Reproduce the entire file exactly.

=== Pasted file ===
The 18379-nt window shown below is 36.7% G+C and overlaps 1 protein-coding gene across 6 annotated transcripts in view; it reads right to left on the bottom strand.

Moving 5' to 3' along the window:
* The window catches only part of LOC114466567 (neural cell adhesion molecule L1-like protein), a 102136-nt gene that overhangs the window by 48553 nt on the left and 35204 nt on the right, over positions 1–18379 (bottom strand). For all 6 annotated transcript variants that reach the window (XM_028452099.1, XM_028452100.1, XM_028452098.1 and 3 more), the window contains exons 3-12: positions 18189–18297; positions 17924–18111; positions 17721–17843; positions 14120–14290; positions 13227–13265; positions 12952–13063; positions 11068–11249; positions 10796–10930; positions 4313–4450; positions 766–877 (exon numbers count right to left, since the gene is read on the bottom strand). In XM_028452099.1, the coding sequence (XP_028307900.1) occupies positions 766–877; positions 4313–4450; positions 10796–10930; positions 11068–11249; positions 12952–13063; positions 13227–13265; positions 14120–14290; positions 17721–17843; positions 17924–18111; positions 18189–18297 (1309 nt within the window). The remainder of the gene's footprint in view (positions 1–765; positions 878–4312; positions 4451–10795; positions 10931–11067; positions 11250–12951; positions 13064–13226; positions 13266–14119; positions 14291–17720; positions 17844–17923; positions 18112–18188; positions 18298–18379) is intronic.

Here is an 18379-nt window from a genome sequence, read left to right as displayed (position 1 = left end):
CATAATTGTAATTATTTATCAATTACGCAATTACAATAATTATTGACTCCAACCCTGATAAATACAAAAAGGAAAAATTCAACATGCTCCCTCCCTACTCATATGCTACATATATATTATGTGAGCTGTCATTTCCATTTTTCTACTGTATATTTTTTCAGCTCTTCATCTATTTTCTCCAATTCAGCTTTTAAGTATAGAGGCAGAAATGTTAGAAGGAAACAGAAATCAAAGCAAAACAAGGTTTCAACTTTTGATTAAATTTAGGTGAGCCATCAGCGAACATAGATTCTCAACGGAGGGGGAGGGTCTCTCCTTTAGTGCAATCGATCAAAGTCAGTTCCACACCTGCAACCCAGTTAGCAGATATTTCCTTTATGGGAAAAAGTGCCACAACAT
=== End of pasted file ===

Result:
The 18379-nt window shown below is 36.7% G+C and overlaps 1 protein-coding gene across 6 annotated transcripts in view; it reads right to left on the bottom strand.

Moving 5' to 3' along the window:
* The window catches only part of LOC114466567 (neural cell adhesion molecule L1-like protein), a 102136-nt gene that overhangs the window by 48553 nt on the left and 35204 nt on the right, over positions 1–18379 (bottom strand). For all 6 annotated transcript variants that reach the window (XM_028452099.1, XM_028452100.1, XM_028452098.1 and 3 more), the window contains exons 3-12: positions 18189–18297; positions 17924–18111; positions 17721–17843; positions 14120–14290; positions 13227–13265; positions 12952–13063; positions 11068–11249; positions 10796–10930; positions 4313–4450; positions 766–877 (exon numbers count right to left, since the gene is read on the bottom strand). In XM_028452099.1, the coding sequence (XP_028307900.1) occupies positions 766–877; positions 4313–4450; positions 10796–10930; positions 11068–11249; positions 12952–13063; positions 13227–13265; positions 14120–14290; positions 17721–17843; positions 17924–18111; positions 18189–18297 (1309 nt within the window). The remainder of the gene's footprint in view (positions 1–765; positions 878–4312; positions 4451–10795; positions 10931–11067; positions 11250–12951; positions 13064–13226; positions 13266–14119; positions 14291–17720; positions 17844–17923; positions 18112–18188; positions 18298–18379) is intronic.

Here is an 18379-nt window from a genome sequence, read left to right as displayed (position 1 = left end):
CATAATTGTAATTATTTATCAATTACGCAATTACAATAATTATTGACTCCAACCCTGATAAATACAAAAAGGAAAAATTCAACATGCTCCCTCCCTACTCATATGCTACATATATATTATGTGAGCTGTCATTTCCATTTTTCTACTGTATATTTTTTCAGCTCTTCATCTATTTTCTCCAATTCAGCTTTTAAGTATAGAGGCAGAAATGTTAGAAGGAAACAGAAATCAAAGCAAAACAAGGTTTCAACTTTTGATTAAATTTAGGTGAGCCATCAGCGAACATAGATTCTCAACGGAGGGGGAGGGTCTCTCCTTTAGTGCAATCGATCAAAGTCAGTTCCACACCTGCAACCCAGTTAGCAGATATTTCCTTTATGGGAAAAAGTGCCACAACAT